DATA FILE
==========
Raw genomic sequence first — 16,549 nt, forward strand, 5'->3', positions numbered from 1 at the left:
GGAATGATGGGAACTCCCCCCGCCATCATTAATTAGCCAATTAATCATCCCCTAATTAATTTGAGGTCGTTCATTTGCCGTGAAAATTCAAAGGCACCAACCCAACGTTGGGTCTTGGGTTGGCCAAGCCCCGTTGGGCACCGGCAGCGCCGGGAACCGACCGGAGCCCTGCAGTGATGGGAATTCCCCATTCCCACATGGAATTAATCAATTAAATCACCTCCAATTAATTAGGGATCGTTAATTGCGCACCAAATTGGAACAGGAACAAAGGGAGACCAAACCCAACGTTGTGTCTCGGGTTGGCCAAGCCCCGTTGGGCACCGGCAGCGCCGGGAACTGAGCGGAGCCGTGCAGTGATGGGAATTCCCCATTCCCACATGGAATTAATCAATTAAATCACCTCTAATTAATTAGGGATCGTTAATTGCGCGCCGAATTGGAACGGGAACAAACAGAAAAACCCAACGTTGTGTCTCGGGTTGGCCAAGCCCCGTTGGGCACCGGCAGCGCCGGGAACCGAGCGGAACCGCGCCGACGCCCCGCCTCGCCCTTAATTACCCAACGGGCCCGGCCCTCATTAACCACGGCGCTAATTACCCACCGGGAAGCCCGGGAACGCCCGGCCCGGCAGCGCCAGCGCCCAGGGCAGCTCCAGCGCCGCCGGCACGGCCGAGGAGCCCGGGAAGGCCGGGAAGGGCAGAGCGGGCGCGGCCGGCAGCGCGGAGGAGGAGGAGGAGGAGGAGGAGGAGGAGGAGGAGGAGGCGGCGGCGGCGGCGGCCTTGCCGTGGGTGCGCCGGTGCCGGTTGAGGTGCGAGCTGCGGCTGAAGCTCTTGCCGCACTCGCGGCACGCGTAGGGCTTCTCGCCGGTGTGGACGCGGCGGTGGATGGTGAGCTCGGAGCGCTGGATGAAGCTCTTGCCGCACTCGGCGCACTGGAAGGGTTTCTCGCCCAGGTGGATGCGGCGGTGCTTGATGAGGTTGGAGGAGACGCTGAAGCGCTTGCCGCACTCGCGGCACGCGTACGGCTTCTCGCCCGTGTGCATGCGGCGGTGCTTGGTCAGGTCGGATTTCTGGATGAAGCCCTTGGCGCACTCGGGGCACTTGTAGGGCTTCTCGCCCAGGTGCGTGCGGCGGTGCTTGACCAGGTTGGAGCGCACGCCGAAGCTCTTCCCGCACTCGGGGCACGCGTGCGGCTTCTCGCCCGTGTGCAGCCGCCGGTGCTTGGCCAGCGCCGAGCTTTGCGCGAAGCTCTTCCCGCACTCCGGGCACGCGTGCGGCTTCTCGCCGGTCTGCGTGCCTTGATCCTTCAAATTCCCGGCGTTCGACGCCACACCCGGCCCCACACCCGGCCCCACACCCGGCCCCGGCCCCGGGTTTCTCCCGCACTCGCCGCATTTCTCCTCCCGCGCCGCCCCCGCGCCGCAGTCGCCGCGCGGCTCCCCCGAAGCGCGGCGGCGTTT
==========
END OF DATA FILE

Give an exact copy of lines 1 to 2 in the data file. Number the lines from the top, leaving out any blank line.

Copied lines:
Raw genomic sequence first — 16,549 nt, forward strand, 5'->3', positions numbered from 1 at the left:
GGAATGATGGGAACTCCCCCCGCCATCATTAATTAGCCAATTAATCATCCCCTAATTAATTTGAGGTCGTTCATTTGCCGTGAAAATTCAAAGGCACCAACCCAACGTTGGGTCTTGGGTTGGCCAAGCCCCGTTGGGCACCGGCAGCGCCGGGAACCGACCGGAGCCCTGCAGTGATGGGAATTCCCCATTCCCACATGGAATTAATCAATTAAATCACCTCCAATTAATTAGGGATCGTTAATTGCGCACCAAATTGGAACAGGAACAAAGGGAGACCAAACCCAACGTTGTGTCTCGGGTTGGCCAAGCCCCGTTGGGCACCGGCAGCGCCGGGAACTGAGCGGAGCCGTGCAGTGATGGGAATTCCCCATTCCCACATGGAATTAATCAATTAAATCACCTCTAATTAATTAGGGATCGTTAATTGCGCGCCGAATTGGAACGGGAACAAACAGAAAAACCCAACGTTGTGTCTCGGGTTGGCCAAGCCCCGTTGGGCACCGGCAGCGCCGGGAACCGAGCGGAACCGCGCCGACGCCCCGCCTCGCCCTTAATTACCCAACGGGCCCGGCCCTCATTAACCACGGCGCTAATTACCCACCGGGAAGCCCGGGAACGCCCGGCCCGGCAGCGCCAGCGCCCAGGGCAGCTCCAGCGCCGCCGGCACGGCCGAGGAGCCCGGGAAGGCCGGGAAGGGCAGAGCGGGCGCGGCCGGCAGCGCGGAGGAGGAGGAGGAGGAGGAGGAGGAGGAGGAGGAGGAGGCGGCGGCGGCGGCGGCCTTGCCGTGGGTGCGCCGGTGCCGGTTGAGGTGCGAGCTGCGGCTGAAGCTCTTGCCGCACTCGCGGCACGCGTAGGGCTTCTCGCCGGTGTGGACGCGGCGGTGGATGGTGAGCTCGGAGCGCTGGATGAAGCTCTTGCCGCACTCGGCGCACTGGAAGGGTTTCTCGCCCAGGTGGATGCGGCGGTGCTTGATGAGGTTGGAGGAGACGCTGAAGCGCTTGCCGCACTCGCGGCACGCGTACGGCTTCTCGCCCGTGTGCATGCGGCGGTGCTTGGTCAGGTCGGATTTCTGGATGAAGCCCTTGGCGCACTCGGGGCACTTGTAGGGCTTCTCGCCCAGGTGCGTGCGGCGGTGCTTGACCAGGTTGGAGCGCACGCCGAAGCTCTTCCCGCACTCGGGGCACGCGTGCGGCTTCTCGCCCGTGTGCAGCCGCCGGTGCTTGGCCAGCGCCGAGCTTTGCGCGAAGCTCTTCCCGCACTCCGGGCACGCGTGCGGCTTCTCGCCGGTCTGCGTGCCTTGATCCTTCAAATTCCCGGCGTTCGACGCCACACCCGGCCCCACACCCGGCCCCACACCCGGCCCCGGCCCCGGGTTTCTCCCGCACTCGCCGCATTTCTCCTCCCGCGCCGCCCCCGCGCCGCAGTCGCCGCGCGGCTCCCCCGAAGCGCGGCGGCGTTT